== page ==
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biography



  • Why George Kennan Thought He Failed His Biggest Challenge

    by Patrick Iber

    After urging the United States to firmly oppose the expansion of Soviet influence as a way of bringing the USSR's internal weaknesses to the forefront, Kennan grew disillusioned at the militarized tack later versions of "containment" took. A new book revisits and challenges canonical studies of the diplomatic thinker. 



  • Michael Kazin on J. Edgar Hoover, and Beverly Gage's Acclaimed Biography

    by Michael Kazin

    The signal contribution of Gage's book is not to examine Hoover's ideology or the details of his personal life, but to show how the FBI director built power and broad support, among even liberal Americans, for intrusive surveillance and repression of activists. 



  • Spielberg was the Director Lincoln Deserved

    The director, with writer Tony Kushner and star Daniel Day-Lewis, nailed the idea of Lincoln as an imperfect leader nevertheless "fitted to the times we were born into," in a film that holds up after ten years.



  • How Willmoore Kendall Invented Trumpism

    by Jacob Heilbrunn

    Christopher Owens's biography places Willmoore Kendall in the first rank of postwar conservative intellectuals and identifies him with the fusion of populism and traditionalism associated with the Trumpist right and the burgeoning "national conservative" movements.



  • Lee's Fault: On Allen Guelzo's Biography

    by John Reeves

    A reviewer concludes that Allen Guelzo's new biography succeeds in evaluating Robert E. Lee's military career but misses in its assessment of his relationship to slavery and his legacy.


  • If the Author Is a Bad Person, Does That Change Anything?

    by Judith Shulevitz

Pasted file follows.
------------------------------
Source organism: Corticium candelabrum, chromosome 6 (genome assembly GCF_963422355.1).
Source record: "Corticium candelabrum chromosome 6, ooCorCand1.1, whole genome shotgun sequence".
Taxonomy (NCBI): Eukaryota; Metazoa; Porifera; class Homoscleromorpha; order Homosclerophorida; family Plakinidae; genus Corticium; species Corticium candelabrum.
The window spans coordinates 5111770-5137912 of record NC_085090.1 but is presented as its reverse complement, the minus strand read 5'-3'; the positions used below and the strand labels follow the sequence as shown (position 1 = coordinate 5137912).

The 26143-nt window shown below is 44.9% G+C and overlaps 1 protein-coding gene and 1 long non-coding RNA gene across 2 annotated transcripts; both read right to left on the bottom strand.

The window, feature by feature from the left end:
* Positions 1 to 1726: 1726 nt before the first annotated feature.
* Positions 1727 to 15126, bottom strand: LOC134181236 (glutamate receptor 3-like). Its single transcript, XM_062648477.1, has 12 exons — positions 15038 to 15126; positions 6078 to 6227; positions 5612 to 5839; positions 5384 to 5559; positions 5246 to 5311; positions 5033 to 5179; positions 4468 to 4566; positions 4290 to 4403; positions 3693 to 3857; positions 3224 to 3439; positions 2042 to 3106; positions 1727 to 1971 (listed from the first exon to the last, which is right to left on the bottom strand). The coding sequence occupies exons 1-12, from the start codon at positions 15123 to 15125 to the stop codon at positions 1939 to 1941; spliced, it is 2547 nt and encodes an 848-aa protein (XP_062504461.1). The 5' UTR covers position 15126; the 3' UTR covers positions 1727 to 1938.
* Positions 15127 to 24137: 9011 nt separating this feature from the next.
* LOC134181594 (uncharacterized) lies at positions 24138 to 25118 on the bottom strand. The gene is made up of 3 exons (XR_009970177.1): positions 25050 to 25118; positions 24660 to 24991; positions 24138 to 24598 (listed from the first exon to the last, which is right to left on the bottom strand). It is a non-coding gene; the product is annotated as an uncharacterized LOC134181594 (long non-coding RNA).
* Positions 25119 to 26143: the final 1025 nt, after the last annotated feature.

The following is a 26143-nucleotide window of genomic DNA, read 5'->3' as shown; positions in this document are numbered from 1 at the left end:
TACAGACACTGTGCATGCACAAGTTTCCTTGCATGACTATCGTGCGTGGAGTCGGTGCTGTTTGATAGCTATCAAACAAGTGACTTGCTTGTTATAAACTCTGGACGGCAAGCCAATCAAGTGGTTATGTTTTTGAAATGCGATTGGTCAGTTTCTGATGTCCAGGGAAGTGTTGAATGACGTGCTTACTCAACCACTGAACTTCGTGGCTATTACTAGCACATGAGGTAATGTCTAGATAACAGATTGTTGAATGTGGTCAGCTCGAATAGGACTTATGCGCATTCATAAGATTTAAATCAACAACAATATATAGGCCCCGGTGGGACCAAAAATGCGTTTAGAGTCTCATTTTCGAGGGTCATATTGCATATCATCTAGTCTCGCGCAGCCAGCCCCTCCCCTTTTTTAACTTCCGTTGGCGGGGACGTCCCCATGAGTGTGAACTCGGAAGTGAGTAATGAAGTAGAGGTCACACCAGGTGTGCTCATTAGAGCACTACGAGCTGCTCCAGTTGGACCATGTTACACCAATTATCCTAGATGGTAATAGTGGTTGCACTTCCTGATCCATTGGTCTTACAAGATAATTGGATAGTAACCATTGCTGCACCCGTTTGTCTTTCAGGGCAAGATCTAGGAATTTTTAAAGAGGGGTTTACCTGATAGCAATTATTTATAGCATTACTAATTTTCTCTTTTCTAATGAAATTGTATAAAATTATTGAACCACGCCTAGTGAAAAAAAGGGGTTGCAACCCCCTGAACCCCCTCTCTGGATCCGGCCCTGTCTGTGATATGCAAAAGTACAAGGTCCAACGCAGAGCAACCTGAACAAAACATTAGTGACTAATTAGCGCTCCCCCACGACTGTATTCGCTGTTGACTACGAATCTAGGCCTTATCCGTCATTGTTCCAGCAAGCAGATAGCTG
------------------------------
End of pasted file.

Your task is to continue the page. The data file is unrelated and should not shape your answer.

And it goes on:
"Roth had baggage in all domains of life, and Bailey, an eager bellhop, carries the whole load for him—the unhappy marriages and contentious divorces and relationships and affairs and everything else as well."



  • ‘George Washington’ Review: Our Founding Politician

    David Stewart's new book on George Washington highlights his political skills and careful work at cultivating allies. Far from being an apolitical leader, Washington was a skilled operator whose greatest achievement was avoiding the stigma of politics. 


  • Neal Gabler's "Catching the Wind: Edward Kennedy and the Liberal Hour"

    by James Thornton Harris

    Neal Gabler's first volume of a biography of Ted Kennedy praises the long-serving senator as the driving force of a hugely consequential period of liberal legislative success. Those looking for gossip or consideration of his personal failures may be disappointed.



  • Do We Really Need Another Biography of Robert E. Lee?

    by Kevin M. Levin

    Recent discussion of the forthcoming biography of Robert E. Lee by Allen Guelzo shouldn't foreclose the possibility that the book will offer insight because many historians object to Guelzo's participation in Donald Trump's conference on teaching history.